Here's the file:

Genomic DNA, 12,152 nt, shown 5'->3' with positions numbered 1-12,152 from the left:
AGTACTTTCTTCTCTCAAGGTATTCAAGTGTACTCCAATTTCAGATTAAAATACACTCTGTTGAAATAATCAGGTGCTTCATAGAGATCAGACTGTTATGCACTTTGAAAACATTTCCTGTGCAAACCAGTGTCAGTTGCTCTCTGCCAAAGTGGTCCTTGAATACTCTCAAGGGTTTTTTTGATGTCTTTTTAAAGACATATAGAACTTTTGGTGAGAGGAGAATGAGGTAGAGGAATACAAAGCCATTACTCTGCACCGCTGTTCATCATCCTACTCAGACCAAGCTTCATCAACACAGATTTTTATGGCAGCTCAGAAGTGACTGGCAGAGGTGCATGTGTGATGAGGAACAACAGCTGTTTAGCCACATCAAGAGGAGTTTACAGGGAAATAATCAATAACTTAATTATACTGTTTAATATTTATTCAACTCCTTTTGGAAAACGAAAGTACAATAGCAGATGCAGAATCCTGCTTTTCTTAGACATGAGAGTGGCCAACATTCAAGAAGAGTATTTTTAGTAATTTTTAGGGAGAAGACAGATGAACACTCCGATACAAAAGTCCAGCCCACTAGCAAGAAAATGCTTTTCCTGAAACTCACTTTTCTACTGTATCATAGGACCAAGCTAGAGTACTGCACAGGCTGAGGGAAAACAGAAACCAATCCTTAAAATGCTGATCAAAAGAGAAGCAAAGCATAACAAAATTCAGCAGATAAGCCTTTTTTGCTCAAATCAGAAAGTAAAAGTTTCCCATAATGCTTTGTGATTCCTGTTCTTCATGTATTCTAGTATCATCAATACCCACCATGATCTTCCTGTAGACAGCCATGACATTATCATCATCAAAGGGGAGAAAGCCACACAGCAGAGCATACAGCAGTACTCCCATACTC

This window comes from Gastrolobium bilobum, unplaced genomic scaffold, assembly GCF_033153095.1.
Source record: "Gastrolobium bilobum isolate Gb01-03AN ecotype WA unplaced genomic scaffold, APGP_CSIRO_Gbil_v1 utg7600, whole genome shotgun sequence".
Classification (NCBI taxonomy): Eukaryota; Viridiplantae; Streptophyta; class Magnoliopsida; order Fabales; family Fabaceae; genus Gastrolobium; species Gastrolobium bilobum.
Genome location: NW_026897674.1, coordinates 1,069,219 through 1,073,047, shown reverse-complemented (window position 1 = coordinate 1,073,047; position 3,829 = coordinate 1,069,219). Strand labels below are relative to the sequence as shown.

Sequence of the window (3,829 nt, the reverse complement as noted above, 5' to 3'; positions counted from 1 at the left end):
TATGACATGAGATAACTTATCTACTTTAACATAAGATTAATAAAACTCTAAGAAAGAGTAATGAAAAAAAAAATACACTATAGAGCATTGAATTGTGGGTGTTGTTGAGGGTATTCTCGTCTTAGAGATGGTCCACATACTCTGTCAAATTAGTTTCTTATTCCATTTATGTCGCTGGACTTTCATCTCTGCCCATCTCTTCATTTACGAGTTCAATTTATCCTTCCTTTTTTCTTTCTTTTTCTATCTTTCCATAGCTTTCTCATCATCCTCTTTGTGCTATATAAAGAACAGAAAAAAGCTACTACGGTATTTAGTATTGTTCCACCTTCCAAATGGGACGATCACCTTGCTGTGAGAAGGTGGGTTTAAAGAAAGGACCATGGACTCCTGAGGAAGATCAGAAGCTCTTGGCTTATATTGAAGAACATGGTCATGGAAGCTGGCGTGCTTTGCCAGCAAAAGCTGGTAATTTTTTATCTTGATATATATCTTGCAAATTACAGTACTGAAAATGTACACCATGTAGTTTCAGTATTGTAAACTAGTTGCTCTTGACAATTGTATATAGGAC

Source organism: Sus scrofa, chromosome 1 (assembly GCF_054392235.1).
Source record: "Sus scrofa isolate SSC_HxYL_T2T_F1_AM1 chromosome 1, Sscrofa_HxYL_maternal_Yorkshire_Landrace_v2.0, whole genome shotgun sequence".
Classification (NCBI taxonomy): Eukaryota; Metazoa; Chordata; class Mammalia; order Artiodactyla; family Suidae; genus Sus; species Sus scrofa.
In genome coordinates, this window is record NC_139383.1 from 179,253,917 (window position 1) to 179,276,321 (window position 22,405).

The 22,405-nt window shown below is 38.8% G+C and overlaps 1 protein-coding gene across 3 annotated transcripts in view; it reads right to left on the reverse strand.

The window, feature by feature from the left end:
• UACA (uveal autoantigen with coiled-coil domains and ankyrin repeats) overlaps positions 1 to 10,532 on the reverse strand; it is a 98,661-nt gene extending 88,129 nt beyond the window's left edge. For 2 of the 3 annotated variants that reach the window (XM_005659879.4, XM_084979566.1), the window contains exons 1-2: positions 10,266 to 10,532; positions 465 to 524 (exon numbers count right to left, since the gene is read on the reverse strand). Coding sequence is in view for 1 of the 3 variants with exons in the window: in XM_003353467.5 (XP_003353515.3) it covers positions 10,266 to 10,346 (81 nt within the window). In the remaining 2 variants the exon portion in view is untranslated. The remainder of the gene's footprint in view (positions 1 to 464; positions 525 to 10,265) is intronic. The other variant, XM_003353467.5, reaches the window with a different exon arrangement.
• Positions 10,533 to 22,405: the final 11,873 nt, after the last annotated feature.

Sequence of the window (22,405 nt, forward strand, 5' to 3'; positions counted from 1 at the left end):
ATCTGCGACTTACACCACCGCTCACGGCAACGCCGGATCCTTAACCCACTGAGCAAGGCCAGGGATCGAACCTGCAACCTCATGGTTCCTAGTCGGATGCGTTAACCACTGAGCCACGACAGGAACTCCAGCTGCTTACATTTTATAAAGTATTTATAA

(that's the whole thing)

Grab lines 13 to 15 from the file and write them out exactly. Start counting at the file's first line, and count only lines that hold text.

The 22,405-nt window shown below is 38.8% G+C and overlaps 1 protein-coding gene across 3 annotated transcripts in view; it reads right to left on the reverse strand.

The window, feature by feature from the left end:
• UACA (uveal autoantigen with coiled-coil domains and ankyrin repeats) overlaps positions 1 to 10,532 on the reverse strand; it is a 98,661-nt gene extending 88,129 nt beyond the window's left edge. For 2 of the 3 annotated variants that reach the window (XM_005659879.4, XM_084979566.1), the window contains exons 1-2: positions 10,266 to 10,532; positions 465 to 524 (exon numbers count right to left, since the gene is read on the reverse strand). Coding sequence is in view for 1 of the 3 variants with exons in the window: in XM_003353467.5 (XP_003353515.3) it covers positions 10,266 to 10,346 (81 nt within the window). In the remaining 2 variants the exon portion in view is untranslated. The remainder of the gene's footprint in view (positions 1 to 464; positions 525 to 10,265) is intronic. The other variant, XM_003353467.5, reaches the window with a different exon arrangement.